Making Sense of the Data

Lane developed and teaches the School’s CI class and Ratcliffe is a guest lecturer in the class helping students understand these concepts. “What we’ve learned is that Competitive Intelligence is an integral part of building an effective competitive strategy,” says Lane, “and you need solid data driven intelligence to build that strategy.”

They argue that CI work is integral to a firm’s strategy and strategy implementation “CI can help you understand what is going on today in the marketplace,” says Lane, “pitching against competitors, understanding the digital world—all very tactical. But it’s a process that is needed in the core strategy world. That’s why we wrote this book; to connect competitive intelligence to strategy development and expand the fields horizons beyond the tactical.”

This realization inspired application in their book of the White Water World (WWW) concept developed by Ann Pendelton-Julian and John Seely Brown. Lane says, “In the WWW, things are hyper-connected, radically contingent and fast. We need to have the capability to read what’s going on beneath the surface in order to navigate the white water on the surface. To build an intelligence driven competitive strategy, the CI professionals and the strategic side of the organization need to come together,” says Lane. “That’s what will lead us into the sort of CI that gives rise to the breed of the ‘Intelligent Company,’ one that can truly thrive in tomorrow’s world.”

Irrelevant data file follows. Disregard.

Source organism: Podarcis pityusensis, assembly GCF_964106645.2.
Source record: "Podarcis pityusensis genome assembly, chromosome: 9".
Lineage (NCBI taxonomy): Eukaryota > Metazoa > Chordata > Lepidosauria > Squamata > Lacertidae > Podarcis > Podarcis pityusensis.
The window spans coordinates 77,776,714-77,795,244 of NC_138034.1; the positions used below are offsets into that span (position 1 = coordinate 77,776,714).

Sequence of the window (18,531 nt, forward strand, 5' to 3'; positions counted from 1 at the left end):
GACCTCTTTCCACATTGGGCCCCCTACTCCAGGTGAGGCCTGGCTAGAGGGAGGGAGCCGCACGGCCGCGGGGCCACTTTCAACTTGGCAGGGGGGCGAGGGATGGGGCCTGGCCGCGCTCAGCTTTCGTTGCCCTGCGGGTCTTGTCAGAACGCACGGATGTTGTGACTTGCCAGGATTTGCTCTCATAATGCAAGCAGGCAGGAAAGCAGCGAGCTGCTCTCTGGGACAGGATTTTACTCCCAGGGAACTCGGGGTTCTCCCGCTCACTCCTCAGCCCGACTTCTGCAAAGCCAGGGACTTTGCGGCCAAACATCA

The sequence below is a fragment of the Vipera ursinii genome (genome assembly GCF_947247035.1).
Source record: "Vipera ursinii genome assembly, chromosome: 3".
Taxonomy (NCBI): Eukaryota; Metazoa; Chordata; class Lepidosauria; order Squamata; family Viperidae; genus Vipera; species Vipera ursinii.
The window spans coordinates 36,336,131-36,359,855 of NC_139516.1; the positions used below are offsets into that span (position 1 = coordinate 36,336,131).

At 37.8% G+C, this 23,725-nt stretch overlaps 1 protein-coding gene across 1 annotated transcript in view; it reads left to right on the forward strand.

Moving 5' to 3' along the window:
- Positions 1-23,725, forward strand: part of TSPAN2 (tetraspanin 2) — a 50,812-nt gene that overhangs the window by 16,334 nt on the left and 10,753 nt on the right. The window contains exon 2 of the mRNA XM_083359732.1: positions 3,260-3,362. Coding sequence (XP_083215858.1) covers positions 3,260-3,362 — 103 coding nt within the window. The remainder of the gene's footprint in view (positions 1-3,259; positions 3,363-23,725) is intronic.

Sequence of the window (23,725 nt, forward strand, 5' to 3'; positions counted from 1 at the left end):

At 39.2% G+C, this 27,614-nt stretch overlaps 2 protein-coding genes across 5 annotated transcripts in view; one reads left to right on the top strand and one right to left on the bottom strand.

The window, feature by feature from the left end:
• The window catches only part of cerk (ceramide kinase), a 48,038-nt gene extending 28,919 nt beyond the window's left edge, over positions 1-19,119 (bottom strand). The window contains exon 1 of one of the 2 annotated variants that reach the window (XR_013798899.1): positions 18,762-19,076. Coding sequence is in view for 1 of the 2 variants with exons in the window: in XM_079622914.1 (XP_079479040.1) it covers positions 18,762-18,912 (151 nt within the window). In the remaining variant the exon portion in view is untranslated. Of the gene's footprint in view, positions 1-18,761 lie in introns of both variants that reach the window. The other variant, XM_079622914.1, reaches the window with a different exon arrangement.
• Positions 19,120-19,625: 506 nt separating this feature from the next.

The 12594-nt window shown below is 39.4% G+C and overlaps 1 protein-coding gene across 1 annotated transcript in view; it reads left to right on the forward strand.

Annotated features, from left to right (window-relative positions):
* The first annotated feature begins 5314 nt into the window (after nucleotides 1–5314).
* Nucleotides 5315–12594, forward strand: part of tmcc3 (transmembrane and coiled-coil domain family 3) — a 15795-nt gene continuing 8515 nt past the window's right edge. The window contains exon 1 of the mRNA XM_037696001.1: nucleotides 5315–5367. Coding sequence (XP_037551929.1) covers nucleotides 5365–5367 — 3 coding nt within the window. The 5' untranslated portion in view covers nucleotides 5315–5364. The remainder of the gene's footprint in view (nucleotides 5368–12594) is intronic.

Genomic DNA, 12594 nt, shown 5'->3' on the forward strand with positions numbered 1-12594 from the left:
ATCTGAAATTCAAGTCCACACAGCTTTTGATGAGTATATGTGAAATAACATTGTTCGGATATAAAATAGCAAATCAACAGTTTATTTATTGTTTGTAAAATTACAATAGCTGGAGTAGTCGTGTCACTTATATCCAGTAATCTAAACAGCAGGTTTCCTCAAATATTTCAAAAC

In other words, “Instead of making a strategy that’s up in the clouds, we need to create one that is grounded in context. “We make strategy with our hands,” he says and quotes Andy Grove of Intel “Only the paranoid survives.”

Leveraging Artificial Intelligence

Survival is, of course, only one challenge organizations face when seeking to adapt to this new VUCA world. Thriving is yet another.